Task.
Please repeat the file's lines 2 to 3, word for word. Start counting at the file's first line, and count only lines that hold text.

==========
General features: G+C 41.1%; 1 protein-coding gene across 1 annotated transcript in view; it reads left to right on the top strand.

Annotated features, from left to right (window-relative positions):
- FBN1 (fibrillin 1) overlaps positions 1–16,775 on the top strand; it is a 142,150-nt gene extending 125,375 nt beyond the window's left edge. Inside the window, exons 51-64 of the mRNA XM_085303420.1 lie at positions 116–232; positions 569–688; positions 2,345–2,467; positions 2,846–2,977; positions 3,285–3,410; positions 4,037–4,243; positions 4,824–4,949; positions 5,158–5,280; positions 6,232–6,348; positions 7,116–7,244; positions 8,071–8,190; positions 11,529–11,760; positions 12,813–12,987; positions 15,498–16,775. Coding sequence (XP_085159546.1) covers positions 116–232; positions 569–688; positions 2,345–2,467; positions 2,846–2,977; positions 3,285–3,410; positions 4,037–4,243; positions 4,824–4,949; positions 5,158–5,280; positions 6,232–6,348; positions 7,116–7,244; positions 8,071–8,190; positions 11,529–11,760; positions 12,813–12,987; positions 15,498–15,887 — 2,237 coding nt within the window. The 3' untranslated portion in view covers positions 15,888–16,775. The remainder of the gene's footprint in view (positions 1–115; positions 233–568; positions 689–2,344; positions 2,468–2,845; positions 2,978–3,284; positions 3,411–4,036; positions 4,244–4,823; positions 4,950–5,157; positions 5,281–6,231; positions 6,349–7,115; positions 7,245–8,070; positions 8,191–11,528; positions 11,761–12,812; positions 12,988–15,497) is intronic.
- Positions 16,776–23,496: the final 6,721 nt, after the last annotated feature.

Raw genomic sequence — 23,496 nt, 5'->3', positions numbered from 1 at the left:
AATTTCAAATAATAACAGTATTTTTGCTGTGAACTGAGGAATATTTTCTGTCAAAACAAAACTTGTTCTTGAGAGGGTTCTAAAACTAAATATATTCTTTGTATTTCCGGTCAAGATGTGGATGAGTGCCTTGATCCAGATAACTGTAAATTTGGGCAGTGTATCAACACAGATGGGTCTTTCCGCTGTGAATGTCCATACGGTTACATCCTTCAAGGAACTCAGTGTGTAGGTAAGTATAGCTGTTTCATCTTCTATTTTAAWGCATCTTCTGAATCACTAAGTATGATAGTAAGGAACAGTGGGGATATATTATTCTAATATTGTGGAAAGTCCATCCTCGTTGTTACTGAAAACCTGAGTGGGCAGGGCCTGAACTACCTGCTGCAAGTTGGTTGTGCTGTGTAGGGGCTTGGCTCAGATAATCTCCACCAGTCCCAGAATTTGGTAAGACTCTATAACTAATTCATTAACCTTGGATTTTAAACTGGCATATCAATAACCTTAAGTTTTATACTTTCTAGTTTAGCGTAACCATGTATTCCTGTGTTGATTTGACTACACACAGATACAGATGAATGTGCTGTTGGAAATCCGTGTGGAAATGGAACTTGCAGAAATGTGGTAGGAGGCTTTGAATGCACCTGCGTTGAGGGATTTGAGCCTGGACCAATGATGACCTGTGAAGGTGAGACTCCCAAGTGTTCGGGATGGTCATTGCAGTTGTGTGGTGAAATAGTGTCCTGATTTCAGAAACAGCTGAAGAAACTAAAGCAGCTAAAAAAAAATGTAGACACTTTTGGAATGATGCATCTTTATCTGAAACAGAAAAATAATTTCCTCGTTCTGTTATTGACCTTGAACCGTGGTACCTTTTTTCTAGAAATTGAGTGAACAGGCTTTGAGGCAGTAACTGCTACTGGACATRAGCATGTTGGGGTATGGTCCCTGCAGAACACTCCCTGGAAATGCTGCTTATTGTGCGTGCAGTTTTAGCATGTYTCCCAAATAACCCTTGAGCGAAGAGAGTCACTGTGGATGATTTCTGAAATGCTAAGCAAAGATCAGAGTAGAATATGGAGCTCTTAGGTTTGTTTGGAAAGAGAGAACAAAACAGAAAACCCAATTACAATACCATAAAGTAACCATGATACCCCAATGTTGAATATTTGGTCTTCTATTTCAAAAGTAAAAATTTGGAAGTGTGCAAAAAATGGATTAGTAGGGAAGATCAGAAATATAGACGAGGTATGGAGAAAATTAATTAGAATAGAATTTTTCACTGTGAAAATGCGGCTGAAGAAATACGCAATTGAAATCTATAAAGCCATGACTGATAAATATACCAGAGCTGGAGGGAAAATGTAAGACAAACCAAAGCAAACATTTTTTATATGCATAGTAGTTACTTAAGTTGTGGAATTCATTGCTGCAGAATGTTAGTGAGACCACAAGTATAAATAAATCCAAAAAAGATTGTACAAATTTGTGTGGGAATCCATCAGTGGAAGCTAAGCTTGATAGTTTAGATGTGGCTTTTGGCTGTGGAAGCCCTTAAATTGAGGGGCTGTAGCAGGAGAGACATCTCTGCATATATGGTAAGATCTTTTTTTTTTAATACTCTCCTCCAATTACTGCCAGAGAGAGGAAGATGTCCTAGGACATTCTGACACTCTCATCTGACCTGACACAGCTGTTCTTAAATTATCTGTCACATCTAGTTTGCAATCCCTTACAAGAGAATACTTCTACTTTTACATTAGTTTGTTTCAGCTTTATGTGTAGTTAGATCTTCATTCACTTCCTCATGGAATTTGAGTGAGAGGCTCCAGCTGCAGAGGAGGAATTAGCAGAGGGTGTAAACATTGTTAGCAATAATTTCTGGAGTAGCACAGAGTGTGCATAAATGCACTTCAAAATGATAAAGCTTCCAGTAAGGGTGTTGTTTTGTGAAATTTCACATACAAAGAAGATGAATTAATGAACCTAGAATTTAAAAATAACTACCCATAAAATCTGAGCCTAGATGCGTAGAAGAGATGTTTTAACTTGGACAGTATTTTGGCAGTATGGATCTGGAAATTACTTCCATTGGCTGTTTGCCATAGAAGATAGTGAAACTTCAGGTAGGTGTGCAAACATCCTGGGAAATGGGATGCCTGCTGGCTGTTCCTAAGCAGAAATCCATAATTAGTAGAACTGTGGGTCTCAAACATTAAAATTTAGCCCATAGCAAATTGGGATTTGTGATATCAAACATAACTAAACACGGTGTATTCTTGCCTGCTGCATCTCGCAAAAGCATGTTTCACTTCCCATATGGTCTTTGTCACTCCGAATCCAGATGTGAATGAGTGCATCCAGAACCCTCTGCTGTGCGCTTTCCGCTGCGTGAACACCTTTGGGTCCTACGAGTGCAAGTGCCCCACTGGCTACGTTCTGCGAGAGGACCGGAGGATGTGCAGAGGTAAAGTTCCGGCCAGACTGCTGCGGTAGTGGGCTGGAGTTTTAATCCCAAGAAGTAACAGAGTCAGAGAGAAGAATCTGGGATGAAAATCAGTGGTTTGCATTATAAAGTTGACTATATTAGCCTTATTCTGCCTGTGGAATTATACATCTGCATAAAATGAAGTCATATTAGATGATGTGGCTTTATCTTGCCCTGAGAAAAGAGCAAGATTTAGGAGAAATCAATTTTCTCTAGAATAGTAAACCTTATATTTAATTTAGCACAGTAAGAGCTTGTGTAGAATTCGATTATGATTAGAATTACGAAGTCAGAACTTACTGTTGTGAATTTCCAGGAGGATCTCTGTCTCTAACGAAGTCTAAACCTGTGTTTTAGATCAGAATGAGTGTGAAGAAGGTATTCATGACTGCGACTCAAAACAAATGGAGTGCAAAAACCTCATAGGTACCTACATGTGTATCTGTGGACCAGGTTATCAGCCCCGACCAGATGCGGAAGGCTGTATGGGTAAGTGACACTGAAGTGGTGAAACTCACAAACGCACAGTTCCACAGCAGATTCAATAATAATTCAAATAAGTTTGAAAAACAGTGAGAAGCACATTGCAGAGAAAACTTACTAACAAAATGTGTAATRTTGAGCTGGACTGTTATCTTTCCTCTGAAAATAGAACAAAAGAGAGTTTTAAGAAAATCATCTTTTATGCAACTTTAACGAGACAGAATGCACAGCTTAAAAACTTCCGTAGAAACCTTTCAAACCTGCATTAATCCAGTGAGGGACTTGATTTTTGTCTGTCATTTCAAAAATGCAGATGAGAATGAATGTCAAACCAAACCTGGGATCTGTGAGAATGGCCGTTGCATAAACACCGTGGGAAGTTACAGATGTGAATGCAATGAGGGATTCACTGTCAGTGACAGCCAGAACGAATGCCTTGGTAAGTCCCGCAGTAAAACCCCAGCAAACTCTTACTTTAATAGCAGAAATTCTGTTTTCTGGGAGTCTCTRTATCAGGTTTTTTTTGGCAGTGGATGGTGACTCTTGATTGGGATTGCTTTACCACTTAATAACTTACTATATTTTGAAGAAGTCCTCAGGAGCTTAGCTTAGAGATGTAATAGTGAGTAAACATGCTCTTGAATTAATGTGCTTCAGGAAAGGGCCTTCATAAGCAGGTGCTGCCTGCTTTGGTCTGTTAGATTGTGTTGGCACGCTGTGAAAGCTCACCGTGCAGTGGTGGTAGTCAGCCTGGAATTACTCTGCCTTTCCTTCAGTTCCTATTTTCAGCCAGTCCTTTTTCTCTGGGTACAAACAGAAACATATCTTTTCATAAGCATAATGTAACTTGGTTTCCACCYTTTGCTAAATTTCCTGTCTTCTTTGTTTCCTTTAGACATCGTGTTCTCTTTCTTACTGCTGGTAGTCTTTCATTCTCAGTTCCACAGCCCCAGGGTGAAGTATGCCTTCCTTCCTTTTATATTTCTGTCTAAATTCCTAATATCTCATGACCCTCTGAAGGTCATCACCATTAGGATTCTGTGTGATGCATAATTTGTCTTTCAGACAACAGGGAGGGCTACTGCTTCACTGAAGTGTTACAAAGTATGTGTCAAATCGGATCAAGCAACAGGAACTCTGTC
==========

Annotated features, from left to right (window-relative positions):
- FBN1 (fibrillin 1) overlaps positions 1–16,775 on the top strand; it is a 142,150-nt gene extending 125,375 nt beyond the window's left edge. Inside the window, exons 51-64 of the mRNA XM_085303420.1 lie at positions 116–232; positions 569–688; positions 2,345–2,467; positions 2,846–2,977; positions 3,285–3,410; positions 4,037–4,243; positions 4,824–4,949; positions 5,158–5,280; positions 6,232–6,348; positions 7,116–7,244; positions 8,071–8,190; positions 11,529–11,760; positions 12,813–12,987; positions 15,498–16,775. Coding sequence (XP_085159546.1) covers positions 116–232; positions 569–688; positions 2,345–2,467; positions 2,846–2,977; positions 3,285–3,410; positions 4,037–4,243; positions 4,824–4,949; positions 5,158–5,280; positions 6,232–6,348; positions 7,116–7,244; positions 8,071–8,190; positions 11,529–11,760; positions 12,813–12,987; positions 15,498–15,887 — 2,237 coding nt within the window. The 3' untranslated portion in view covers positions 15,888–16,775. The remainder of the gene's footprint in view (positions 1–115; positions 233–568; positions 689–2,344; positions 2,468–2,845; positions 2,978–3,284; positions 3,411–4,036; positions 4,244–4,823; positions 4,950–5,157; positions 5,281–6,231; positions 6,349–7,115; positions 7,245–8,070; positions 8,191–11,528; positions 11,761–12,812; positions 12,988–15,497) is intronic.